### A. Effects of spectral and number impurity

We now investigate how the pump power simultaneously affects the heralded HOM interference visibility and heralding rate. We first consider sources which have separable JSAs, which give rise to heralded photons that are spectrally pure. To do so, we take as an example an idealized JSA that takes the functional form of the product of two Gaussian functions,^{14}

where $\Delta \nu i=\nu i\u2212\nu \u0304i$ with $\nu \u0304i$ being the central frequencies of the signal and idler photons and *ζ* represents their bandwidth. The denominator here represents the Frobenius norm of the exponential factor. In this way, the JSA features a single Schmidt coefficient given by *ξ*.

In Fig. 5, we plot the JSA of both sources on the left, and on the right, we show the heralded HOM visibility and joint heralding rate as a function of squeezing parameter *ξ*, which represents the pump power. Visibilities are calculated using both threshold (purple squares) and number resolving detectors (green circles). The heralding rate is the probability that both heralding (signal) arms (modes 1 and 4) register photons and can be thought of as the square of the efficiency of one of the sources per excitation pulse. It is defined as

and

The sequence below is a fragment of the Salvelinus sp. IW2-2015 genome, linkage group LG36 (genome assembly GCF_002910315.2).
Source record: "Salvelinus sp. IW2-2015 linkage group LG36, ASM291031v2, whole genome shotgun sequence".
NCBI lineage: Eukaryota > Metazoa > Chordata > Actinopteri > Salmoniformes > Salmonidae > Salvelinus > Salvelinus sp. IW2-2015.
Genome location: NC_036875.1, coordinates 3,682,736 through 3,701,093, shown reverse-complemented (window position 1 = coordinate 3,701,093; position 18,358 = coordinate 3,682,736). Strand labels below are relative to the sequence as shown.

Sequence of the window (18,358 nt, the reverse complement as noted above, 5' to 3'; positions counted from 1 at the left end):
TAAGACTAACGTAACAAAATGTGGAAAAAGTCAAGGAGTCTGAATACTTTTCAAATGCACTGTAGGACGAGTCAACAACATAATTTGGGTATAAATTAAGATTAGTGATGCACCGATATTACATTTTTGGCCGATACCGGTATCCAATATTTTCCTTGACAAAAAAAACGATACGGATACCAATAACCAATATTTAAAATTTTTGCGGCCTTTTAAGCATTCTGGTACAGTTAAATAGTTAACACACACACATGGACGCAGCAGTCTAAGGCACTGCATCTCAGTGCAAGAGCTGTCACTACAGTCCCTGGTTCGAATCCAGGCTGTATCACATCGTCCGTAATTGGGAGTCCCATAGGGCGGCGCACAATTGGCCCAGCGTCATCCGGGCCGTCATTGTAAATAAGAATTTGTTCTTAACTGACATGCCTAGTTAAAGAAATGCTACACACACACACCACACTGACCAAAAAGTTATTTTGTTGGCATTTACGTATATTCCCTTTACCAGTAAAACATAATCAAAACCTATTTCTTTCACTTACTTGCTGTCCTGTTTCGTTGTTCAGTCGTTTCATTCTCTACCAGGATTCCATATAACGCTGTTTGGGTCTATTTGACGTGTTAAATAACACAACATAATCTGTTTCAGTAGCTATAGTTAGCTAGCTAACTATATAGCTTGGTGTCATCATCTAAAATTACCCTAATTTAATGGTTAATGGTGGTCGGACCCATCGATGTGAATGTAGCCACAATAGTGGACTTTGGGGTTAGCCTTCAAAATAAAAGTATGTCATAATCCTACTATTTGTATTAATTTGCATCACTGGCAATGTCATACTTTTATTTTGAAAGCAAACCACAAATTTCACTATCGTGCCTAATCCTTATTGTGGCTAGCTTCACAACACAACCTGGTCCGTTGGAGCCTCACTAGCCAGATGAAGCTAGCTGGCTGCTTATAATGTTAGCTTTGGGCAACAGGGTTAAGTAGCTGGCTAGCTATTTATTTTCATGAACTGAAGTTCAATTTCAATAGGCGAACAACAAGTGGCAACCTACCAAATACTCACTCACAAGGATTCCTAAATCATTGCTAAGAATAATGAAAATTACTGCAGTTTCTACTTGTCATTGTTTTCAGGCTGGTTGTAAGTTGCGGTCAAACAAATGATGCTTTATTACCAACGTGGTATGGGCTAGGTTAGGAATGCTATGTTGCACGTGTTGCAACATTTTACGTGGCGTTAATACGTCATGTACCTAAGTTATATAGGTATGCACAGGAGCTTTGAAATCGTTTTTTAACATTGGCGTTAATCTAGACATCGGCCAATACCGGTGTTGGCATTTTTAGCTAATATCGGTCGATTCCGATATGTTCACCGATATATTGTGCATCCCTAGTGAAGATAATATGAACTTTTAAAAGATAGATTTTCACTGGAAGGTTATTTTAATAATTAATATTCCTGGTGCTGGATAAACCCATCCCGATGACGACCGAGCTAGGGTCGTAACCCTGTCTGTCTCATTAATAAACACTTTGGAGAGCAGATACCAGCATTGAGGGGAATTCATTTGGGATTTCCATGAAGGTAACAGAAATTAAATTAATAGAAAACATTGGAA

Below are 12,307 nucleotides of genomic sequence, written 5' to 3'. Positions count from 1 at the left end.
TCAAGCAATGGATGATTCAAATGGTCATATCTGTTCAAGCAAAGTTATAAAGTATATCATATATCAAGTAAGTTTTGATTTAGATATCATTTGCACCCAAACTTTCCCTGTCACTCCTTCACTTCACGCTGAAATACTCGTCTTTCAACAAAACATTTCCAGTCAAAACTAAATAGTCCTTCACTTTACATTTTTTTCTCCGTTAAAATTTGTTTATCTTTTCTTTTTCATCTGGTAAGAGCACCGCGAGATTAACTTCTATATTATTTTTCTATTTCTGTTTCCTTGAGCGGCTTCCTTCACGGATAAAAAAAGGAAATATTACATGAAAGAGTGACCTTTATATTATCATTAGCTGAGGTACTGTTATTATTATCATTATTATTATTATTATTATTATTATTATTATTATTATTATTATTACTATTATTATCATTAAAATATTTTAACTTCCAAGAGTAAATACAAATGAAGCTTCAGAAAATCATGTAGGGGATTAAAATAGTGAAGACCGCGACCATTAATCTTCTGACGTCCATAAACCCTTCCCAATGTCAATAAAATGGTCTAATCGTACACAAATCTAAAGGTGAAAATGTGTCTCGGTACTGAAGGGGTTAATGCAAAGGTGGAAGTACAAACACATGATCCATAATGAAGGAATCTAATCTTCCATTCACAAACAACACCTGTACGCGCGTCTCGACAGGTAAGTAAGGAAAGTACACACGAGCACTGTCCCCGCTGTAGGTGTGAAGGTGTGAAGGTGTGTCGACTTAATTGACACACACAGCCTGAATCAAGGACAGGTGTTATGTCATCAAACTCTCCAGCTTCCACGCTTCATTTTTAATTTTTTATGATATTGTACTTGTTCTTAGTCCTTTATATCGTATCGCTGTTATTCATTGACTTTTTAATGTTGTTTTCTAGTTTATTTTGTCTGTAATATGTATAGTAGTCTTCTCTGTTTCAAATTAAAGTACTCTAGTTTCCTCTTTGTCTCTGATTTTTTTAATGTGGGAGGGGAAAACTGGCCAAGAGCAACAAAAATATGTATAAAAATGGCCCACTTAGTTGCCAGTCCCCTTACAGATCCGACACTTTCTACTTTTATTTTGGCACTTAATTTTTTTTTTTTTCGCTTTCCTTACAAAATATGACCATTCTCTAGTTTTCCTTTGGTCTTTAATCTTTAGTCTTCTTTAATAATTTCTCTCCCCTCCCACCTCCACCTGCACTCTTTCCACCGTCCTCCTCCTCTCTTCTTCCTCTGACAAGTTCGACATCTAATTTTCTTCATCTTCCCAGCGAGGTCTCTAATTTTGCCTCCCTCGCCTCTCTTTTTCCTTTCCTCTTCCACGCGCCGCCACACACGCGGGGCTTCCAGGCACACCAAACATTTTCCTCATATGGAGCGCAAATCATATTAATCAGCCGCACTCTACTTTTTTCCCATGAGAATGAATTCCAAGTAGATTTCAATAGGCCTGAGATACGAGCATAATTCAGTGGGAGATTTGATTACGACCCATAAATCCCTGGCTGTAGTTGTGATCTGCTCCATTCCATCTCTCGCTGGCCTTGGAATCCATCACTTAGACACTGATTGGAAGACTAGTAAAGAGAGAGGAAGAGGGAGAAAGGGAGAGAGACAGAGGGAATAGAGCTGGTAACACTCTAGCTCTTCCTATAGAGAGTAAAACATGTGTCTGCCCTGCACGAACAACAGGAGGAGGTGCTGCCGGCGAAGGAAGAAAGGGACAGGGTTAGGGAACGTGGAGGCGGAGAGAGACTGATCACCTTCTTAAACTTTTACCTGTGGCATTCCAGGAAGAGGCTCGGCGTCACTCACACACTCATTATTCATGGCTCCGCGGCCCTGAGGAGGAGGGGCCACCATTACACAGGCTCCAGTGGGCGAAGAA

for number resolving detectors (yellow curve) and threshold detectors (blue dashed curve), respectively. We see that for pure sources, the visibility with number resolving detectors is 1 for all values of the squeezing parameter. This reflects the fact that regardless of the power, a heralding event selects single photon states in the idler modes, which then exhibit perfect HOM interference to give no coincidences. The heralding rate, however, begins to decrease for large squeezing parameters as the probability of only single photon events decreases, and the optimal squeezing parameter is approximately *ξ* = 0.9, which corresponds to 7.8dB of squeezing. Using threshold detectors, we see that the HOM visibility decreases with increasing squeezing parameter. As can be seen in Eq. (36), with threshold detectors, all events involving four or more photons are registered, and this decrease in visibility is due to the higher order multiphoton terms contaminating the “single photon” state; threshold detectors register events in which one or both sources produce more than one photon in an idler mode, for which perfect HOM interference does not occur. The heralding rate monotonically increases as it does not distinguish between the single photon and multiphoton subspaces and eventually saturates at 1. As we might expect, threshold detectors do reasonably approximate the number resolving heralding rate for squeezing parameter *ξ* < 0.2 (squeezing of 1.7dB). Since the sources here produce spectrally pure photons, Fig. 5 serves only to highlight the effects of photon number purity, which we see can be mitigated with the use of number resolving detectors.